We believe that, of the possible futures for education, this one may hold some of the truth. Not now, not next year — but in 30 or 40 years time. In the story, we tried to offer a balanced perspective. How you read it is up to you.
But, we can probably agree on the idea that if learning can be improved and accelerated through data and analytics this would be good for students; the idea that teachers are monitored in real-time is possibly less easy to accept (although lots of people’s jobs are just like this, from the constantly monitored call-centre operator to the CEO whose value is based on her daily stock price fluctuations). Would it be an advantage to harness the most talented teachers and have them teach our students? Yes. Would it be desirable that teachers can only be independent contractors? Maybe not. Would it be a step forward if the arts and literature were revalued in our education system? Of course. If that were only possible when AI runs our education system? Possibly not.
What we are trying to point out is that the technologies themselves — at present — are neutral, until at least the point at which AI can be held to have moral responsibility (which may be an entirely philosophical question). Until then, AI is neither good nor bad. It depends on what you do with it.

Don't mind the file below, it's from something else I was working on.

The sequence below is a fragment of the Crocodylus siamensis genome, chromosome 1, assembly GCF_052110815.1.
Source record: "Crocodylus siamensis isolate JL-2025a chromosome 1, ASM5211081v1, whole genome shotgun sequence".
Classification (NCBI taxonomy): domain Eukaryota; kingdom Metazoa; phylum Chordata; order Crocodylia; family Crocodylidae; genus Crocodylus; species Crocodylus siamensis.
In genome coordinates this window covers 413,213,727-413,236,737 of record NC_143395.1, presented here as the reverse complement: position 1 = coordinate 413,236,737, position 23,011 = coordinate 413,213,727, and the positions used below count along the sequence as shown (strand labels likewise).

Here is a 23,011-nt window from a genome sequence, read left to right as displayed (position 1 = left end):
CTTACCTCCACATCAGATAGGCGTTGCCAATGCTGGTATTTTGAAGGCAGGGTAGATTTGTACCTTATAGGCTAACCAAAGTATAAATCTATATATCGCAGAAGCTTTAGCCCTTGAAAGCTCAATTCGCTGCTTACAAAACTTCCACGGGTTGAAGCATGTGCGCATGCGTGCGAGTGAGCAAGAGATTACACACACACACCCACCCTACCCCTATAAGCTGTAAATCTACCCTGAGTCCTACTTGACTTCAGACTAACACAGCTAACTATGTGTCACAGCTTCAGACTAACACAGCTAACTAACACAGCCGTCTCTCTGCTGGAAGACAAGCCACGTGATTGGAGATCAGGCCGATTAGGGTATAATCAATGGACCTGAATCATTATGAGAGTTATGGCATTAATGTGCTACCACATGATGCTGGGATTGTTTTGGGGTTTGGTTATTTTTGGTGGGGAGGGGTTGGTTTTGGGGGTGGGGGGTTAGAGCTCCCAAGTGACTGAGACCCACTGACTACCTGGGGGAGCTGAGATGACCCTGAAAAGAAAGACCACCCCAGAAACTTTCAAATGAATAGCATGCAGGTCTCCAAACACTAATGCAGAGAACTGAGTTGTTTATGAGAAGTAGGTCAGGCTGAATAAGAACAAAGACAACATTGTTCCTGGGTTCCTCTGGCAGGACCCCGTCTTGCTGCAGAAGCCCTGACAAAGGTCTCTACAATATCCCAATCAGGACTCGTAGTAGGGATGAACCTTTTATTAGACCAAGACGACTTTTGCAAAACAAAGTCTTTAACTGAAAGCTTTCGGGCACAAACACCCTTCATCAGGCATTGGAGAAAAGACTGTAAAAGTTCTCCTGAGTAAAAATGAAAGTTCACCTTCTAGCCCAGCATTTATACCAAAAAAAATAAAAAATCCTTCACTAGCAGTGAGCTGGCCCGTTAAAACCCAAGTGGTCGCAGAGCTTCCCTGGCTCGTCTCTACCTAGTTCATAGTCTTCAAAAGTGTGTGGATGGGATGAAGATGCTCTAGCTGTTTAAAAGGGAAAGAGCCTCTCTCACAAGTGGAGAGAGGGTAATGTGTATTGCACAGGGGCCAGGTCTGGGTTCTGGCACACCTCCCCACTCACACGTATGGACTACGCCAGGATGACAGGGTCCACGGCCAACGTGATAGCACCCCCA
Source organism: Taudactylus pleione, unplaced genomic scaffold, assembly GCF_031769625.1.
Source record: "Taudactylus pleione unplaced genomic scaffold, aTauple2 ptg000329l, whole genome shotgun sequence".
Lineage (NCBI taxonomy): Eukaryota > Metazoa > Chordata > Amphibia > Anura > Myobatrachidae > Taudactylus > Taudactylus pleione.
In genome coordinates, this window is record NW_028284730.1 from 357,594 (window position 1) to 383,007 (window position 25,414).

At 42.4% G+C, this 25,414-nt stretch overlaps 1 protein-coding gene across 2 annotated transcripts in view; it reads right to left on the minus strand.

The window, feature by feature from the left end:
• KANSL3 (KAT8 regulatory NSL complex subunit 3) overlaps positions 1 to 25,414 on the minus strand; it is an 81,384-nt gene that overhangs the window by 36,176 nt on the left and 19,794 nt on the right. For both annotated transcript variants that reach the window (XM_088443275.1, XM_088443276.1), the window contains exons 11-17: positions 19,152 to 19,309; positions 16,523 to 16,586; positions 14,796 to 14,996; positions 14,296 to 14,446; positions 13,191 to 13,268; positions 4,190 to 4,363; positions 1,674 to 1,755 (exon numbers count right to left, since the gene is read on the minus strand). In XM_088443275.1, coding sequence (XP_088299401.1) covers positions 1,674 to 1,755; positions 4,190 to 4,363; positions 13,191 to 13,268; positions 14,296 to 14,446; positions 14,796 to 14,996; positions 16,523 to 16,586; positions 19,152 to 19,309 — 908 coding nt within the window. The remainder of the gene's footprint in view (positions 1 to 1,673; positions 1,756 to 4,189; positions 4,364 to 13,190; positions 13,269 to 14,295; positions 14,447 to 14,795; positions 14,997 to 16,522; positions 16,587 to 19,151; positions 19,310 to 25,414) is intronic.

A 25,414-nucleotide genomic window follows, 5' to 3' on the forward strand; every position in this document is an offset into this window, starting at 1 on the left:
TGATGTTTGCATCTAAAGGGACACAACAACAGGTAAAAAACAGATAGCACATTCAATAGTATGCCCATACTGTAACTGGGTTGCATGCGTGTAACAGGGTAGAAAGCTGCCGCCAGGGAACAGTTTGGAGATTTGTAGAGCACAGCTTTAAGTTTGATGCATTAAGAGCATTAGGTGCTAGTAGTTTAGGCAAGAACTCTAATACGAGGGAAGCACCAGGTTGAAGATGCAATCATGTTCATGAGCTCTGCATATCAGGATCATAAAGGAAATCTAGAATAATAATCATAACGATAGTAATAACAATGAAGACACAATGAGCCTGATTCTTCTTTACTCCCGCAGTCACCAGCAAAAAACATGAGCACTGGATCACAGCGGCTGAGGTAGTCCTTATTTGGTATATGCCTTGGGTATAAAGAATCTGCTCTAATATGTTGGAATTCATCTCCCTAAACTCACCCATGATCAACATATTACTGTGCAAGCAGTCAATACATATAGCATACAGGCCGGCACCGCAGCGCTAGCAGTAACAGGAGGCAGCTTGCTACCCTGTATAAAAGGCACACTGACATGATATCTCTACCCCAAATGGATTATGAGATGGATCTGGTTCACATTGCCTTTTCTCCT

So, onto some of the things that happen in the story.
Will organisations like SuperTeacherGlobal arrive?
At one level they are already here. There are dozens of edtech startups that employ tutors online to support students learning worldwide. Are these schools? No — or rather not yet.
But take a look at say, Avenues, who say they are “setting a new global standard for what K–12 education can accomplish.” Avenues, with its international focus, emphasis on global reach and a “growing global network of campuses provides ample opportunities to collaborate with colleagues overseas, teach in other countries and take on leadership roles.” Avenues may well be the kind of organisation that eventually becomes wholly online, as will many other organisations that are at present kind-of look-like schools.
And is Willow — the hyper-tech-savvy, young, motivated, independently-employed teacher — likely to be the reality of what teachers could become?
If you look to higher education — in the wake of COVID-19, having to contract dramatically — independent, casual, temporary, sessional or whatever you want to call them — staff are the norm. As the sector contracts further this will accelerate.
Will this happen to other levels of education — say in K12? It’s entirely possible.
The aftershocks of the current pandemic, which may of course not be over, have already pointed up what may happen.